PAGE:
Secondly, all of our moves in critical and sensitive areas are coordinated and negotiated both with the government and the rebel forces so that they know what we do and where we are. In this way, we can ensure our free and unhindered passage and avoid getting caught in the crossfire.
Thirdly, our equipment is also there to protect us. We operate in armored cars and we have personal protection such as flak jackets and helmets. We also have communication equipment such as radio satellite telephones to enable us to stay in touch with our local base and the head office but also with the Ukrainian government if this becomes necessary.
Fourthly, it is quite important that we stay in touch with everyone in Ukraine. In eastern Ukraine we talk to all parties, including the rebels, and of course the government forces. That personal contact gives us some assurances and a point of reference should we end up in trouble. If indeed a patrol is in trouble or a group of monitors is held at a checkpoint, we know to whom to talk and what numbers to dial and we have immediate access to decision-makers.
These are the four principle measures that we undertake to mitigate the risks. Of course a minimal risk always remains but we reduce that to a manageable level. Security remains the most important decision-making parameter, particularly in the east of the country.
SHR Monitor: I would like to move to another topic, namely the situation around the crash site of the MH17 Malaysia Airlines jet. This tragic event was prominent in international media for quite some time, but now we don’t hear much about it anymore. I would like to ask you if you know whether all the bodies have been recovered and if the SMM still plays a role in relation to this terrible crash.
Alexander Hug: At the outset I would like to reiterate that the OSCE SMM did not lead the investigation into the cause of the incident. Neither was it responsible for the collection or recovery of the bodies, personal belongings or the debris. Instead, the SMM was facilitating access of experts to the crash site.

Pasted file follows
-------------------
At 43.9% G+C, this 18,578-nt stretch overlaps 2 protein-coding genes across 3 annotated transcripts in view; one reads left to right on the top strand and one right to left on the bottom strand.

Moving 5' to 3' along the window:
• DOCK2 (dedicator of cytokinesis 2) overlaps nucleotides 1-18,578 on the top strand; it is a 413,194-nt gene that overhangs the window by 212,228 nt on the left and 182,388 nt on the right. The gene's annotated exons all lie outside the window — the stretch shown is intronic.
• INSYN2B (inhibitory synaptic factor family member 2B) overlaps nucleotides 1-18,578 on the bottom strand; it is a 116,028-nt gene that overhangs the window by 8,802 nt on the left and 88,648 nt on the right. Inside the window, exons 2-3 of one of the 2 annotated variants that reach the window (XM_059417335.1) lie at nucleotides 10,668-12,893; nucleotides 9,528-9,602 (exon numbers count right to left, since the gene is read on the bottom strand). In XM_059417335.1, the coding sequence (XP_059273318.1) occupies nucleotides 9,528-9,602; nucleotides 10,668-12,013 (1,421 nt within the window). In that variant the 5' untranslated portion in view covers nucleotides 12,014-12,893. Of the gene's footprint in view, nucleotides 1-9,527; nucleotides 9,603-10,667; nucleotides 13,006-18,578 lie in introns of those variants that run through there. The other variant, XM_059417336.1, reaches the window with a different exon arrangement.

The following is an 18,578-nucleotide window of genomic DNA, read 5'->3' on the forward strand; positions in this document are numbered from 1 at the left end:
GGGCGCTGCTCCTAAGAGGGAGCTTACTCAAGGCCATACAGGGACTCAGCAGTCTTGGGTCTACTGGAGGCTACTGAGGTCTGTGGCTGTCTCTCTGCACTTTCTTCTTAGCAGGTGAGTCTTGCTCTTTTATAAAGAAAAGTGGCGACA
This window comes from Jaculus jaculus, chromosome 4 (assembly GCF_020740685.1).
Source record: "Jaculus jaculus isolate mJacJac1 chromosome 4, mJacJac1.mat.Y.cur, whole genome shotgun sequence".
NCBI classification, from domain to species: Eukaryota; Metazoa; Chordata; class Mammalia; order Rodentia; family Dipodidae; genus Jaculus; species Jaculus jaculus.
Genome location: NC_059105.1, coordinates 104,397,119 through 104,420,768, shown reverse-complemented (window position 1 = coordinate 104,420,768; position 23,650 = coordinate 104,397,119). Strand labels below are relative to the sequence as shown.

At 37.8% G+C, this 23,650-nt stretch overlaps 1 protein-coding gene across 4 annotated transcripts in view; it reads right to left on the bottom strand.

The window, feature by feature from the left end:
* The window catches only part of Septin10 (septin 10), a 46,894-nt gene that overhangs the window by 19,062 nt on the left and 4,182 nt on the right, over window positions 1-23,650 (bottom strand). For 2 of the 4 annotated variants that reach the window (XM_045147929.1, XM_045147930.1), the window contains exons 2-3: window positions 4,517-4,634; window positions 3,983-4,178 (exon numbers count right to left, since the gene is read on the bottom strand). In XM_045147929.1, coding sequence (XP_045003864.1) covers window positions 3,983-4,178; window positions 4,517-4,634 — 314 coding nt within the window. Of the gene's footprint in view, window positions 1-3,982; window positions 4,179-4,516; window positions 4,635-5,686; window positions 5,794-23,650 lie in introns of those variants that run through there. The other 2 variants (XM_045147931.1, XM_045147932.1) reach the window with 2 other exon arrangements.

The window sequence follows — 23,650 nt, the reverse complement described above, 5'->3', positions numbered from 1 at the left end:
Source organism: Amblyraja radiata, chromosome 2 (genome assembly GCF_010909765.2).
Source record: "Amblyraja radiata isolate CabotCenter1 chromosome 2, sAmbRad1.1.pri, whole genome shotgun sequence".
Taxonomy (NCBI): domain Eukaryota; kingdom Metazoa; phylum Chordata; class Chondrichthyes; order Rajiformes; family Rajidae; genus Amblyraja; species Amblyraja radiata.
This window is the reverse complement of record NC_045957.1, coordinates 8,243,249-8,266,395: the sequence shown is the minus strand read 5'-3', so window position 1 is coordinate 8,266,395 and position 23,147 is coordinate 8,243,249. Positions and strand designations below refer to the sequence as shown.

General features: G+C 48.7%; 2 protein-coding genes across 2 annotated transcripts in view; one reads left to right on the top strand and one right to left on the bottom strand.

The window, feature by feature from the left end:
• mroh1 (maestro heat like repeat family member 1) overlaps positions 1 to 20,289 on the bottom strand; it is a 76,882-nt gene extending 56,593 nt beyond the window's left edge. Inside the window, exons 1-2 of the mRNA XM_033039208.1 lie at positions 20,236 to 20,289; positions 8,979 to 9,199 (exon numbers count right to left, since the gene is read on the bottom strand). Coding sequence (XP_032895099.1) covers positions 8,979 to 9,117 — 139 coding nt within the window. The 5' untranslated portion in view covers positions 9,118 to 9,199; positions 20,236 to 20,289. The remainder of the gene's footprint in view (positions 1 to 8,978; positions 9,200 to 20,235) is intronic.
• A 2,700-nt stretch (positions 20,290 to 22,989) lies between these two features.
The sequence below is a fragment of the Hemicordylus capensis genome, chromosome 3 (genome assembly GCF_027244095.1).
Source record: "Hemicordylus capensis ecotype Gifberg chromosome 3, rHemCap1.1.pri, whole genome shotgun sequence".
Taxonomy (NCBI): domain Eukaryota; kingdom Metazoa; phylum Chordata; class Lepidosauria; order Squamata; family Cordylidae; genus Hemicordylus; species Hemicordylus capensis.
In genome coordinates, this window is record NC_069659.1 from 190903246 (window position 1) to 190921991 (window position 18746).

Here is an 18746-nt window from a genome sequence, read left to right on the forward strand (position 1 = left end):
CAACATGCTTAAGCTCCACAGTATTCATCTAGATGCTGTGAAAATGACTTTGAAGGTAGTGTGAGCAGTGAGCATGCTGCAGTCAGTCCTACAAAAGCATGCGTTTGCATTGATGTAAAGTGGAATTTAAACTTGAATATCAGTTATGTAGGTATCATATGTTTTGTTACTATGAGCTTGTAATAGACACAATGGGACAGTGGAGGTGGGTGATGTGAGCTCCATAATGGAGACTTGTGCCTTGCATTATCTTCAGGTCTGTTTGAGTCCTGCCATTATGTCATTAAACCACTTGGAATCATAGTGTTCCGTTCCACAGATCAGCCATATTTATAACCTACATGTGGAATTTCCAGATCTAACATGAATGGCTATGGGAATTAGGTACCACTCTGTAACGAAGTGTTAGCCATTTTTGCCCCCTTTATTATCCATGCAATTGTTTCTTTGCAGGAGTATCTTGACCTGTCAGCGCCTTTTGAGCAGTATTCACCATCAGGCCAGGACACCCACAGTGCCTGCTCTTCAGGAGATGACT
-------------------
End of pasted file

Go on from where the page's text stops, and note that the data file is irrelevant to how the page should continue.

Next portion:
The experts have decided on their own account that it is too risky to work at the crash site and therefore they have withdrawn their activities. We stand ready to return to the site if those experts should request it. Since the withdrawal of the Australian and Dutch experts we are in daily contact with the Dutch contingent here in Ukraine.
We are the bridge between the Dutch experts and the rebels in Donetsk for further works on the MH17 crash site, including further collection of belongings and access to the morgue in Donetsk where some bodies have been held initially. So the SMM still plays through its contacts an important role. We are also of course available should the Dutch – who are the lead nation – want to return to the area. We can facilitate that should it be requested. The SMM made the deliberate choice to leave the lead to the Dutch at this stage because it should be clear to everyone that the SMM has not had any role in the investigation and the recovery. That was the role of the nations concerned, including of course Ukraine.
SHR Monitor: Coming back to the conflict itself, one of the main concerns is the fact that we hear an increasing number of reports that Russian military personnel operates inside Ukraine and that Russian military equipment is being used inside Ukraine by the pro-Russian rebels. The SMM’s mandate tasks the mission to “gather information and report on the security situation […]” and to report facts concerning “alleged violations of fundamental OSCE principles and commitments”. Why isn’t it possible for the SMM to independently verify the above-mentioned allegations on the basis of its mandate?
Alexander Hug: First, I have to start again with security. We are a civilian rather than a military observer mission. This gives us limitations as to how far we can go and how much risk we can take. Naturally that hardware that you refer to is used where the conflict is and therefore by definition access to those areas is difficult for us due to security considerations.